This week we spoke with David Williams, principal of MedPharma Partners LLC and editor of Health Business Blog. David is one of the leading experts on trends and developments in healthcare and technology. Until now, he has been the one asking the questions. His blog regularly features podcast interviews with industry executives, including NaviNet’s Chief Medical Officer Dr. S. Michael Ross M.D., MHA and VP of Business Development Scott Rybak. We’re thrilled he switched roles this time so we could learn more about David’s insights on mobile health and accountable care organizations (ACOs).
What do you predict as the biggest developments in Health IT for 2012?
Doctors and nurses will begin to rely heavily on mobile devices and apps in the clinical workflow. I also think hospitals will figure out how to incorporate personal devices into the workplace. The data clearly calls for this. According to Manhattan Research, 72% of US physicians are already using smartphones, and that percentage is expected to rise to 81% by the end of 2012. CompTIA report confirms this trend too: 38% of physicians with smartphones use medical apps on a daily basis. This number is projected to jump to 50% in the next 12 months.
What developments do you foresee in coordinated care in 2012?
As patient centered medical homes become mainstream, more specialists will figure out how to attach themselves to form a "medical neighborhood." Medical neighborhoods are created when specialists align with medical homes to provide care.
What will the role of health plans be in setting technology solution standards in ACO development?
Providers will realize that when it comes to ACO formation, they can't do it alone. They need the data, analytics capability, process discipline, and capital reserves that health plans can offer.
What HIT success stories are your favorite examples of improving care and reducing costs in 2011?
My favorite examples reflect the emergence of the iPad as a tool for doctors and nurses to provide patient education. There’s a growing collection of apps from companies like OrcaMD, which provide information, visuals, and insights on anatomy, injuries, and common treatments so patients can learn about their conditions. For example, physicians and physical therapists have benefited from using apps such as Shoulder Decide, Knee Decide, and Spine Decide to discuss injuries with their patients.
What are the big HIT-related and healthcare changes that physicians should prepare for in 2012?
The Centers for Disease Control and Prevention (CDC) released results from its annual survey on Electronic Health Record (EHR) adoption. According to that report, 56.9% of physicians in ambulatory practices are now using an EHR. More than one half of those surveyed intend to apply for meaningful use incentives, another indication that EHR adoption will continue to grow. Beyond that, physicians will need to optimize their use of electronic health records and health information to harness these tools for real productivity improvements, not just better accuracy and record keeping. Physicians also will need to find repeatable, scalable ways to use these tools to exchange data more easily with other providers, health plans, and patients.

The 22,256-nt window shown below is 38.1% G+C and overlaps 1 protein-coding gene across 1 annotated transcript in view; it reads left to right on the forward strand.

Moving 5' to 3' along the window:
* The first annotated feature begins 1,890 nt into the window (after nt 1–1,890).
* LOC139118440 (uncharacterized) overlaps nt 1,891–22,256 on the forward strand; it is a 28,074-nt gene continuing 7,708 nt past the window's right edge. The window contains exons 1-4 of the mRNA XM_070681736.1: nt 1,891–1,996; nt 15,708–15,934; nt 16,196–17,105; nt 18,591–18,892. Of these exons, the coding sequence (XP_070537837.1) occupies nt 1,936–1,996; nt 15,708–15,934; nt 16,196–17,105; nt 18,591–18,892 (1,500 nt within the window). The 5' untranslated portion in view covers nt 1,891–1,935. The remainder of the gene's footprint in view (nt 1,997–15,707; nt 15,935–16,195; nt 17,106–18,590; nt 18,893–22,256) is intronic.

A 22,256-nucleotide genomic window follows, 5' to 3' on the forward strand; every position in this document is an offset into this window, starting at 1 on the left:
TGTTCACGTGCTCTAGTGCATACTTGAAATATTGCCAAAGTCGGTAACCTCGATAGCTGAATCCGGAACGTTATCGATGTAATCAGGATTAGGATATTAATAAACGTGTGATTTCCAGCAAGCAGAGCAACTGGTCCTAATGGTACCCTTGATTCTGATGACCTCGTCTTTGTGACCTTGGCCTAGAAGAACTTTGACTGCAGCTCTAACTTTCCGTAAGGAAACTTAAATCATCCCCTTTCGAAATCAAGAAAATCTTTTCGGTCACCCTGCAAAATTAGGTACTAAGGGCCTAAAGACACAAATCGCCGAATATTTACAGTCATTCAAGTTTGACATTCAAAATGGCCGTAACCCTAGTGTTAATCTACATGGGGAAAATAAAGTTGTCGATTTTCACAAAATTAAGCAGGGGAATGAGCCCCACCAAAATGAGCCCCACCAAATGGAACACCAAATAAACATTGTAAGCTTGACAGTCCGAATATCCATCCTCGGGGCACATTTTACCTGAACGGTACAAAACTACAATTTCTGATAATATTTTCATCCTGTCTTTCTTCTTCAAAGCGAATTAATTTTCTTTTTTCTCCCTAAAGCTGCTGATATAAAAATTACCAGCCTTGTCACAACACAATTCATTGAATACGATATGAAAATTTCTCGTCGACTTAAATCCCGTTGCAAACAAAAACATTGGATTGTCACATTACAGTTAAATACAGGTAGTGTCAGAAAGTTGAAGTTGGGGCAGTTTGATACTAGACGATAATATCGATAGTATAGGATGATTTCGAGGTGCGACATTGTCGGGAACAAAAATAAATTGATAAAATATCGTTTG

Which healthcare and technology leaders will drive improvement in care delivery and reduce healthcare costs in 2012?
I expect that Walmart will become a healthcare leader…maybe not next year, but certainly by 2014. The company announced its intention to be the largest provider of primary care in the nation. With 140 retail clinics already in place, Walmart plans to provide low-cost, nonemergent care services for consumers seeking treatment for common conditions. These retail clinics also will be key in providing care for the aging population because they are convenient distribution points for medications and routine health maintenance like blood pressure checks.
You've written a few posts recently about Medicare on your blog. What initiatives and technologies can help to reduce Medicare costs? How can technology help to address the needs of elderly patients?
The elderly will use technology if it's presented to them in simple, useful format. The same types of patient education, social networks, and online portals that are targeted to the general population are applicable to this cohort, too. I'd also like to see Medicare introduce more of a consumer-directed approach that makes beneficiaries more sensitive to costs.
If you could feature a podcast interview of anyone (healthcare-related, of course) on your blog in 2012, who would it be and why?
Lyndon Johnson. The Great Society programs, including Medicare, were enacted by the Johnson administration to eliminate poverty and racial injustice. It would be great to get Lyndon Johnson’s perspective on where we are with Medicare today.
Thank you again, David, for sharing your predictions for 2012. We want to hear from the community. What do you think will have the strongest impact on healthcare next year? How do we ensure that we are prepared for these changes? Join the discussion on our blog, Facebook, Twitter and LinkedIn. Check out what other HealthIT experts, including John Lynn and John Moore have to say about what to expect in HIT in 2012.
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